Abstract: Series 101, Lecture 4

The Harvey Lectures Series 101 (2005—2006)

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Lecture #4: Thursday, February 16, 2006 — Time and Location

Making Heads and Tails of the Early Mouse Embryo

Elizabeth Robertson, PhD

Elizabeth Robertson, PhD

Wellcome Trust Principal, Research Fellow
Wellcome Trust Centre for Human Genetics

University of Oxford

Oxford, UK

By the time the mouse embryo implants into the uterine epithelium 4 days after fertilization, it has developed three distinct tissue layers. The founder tissue of the embryo proper, the epiblast forms a radially symmetric cup of epithelial cells that grows in close apposition to the extra-embryonic ectoderm and the visceral endoderm. Reciprocal inductive interactions between these three cell populations orient the prospective anterior and posterior axis of embryo, trigger mesoderm induction, and initiate the process of gastrulation. Some years ago we discovered a novel growth factor, nodal, belonging to the TGF-ß superfamily that controls the very earliest cell fate decisions during axis patterning, essential for correct mesodermal cell growth and morphogenetic movements. Intriguingly nodal also determines the left-right axis, the process by which distinct and invariant handedness is conferred upon the embryonic body plan. We have exploited mouse genetics and ES cell methodologies to understand how dose dependent nodal signals, via its Smad family downstream effector molecules, govern specification of the primary body axes of the mammalian embryo.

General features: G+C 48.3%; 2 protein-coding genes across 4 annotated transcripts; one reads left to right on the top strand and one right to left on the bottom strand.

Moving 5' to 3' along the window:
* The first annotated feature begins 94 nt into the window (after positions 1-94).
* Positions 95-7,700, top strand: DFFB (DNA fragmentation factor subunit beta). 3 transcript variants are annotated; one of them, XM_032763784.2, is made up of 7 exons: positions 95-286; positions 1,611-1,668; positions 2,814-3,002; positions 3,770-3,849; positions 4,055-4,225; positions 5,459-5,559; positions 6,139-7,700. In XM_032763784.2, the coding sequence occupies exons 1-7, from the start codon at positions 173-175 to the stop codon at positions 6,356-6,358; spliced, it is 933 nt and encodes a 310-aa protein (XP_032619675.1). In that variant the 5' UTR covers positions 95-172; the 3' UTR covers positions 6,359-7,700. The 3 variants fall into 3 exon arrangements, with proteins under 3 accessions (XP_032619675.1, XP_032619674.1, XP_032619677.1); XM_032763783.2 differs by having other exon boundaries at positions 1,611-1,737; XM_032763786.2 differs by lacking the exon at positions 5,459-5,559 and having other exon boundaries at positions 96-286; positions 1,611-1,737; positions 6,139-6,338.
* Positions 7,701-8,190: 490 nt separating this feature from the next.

Lecture Sponsor: Merck Research Laboratories

Merck Research Laboratories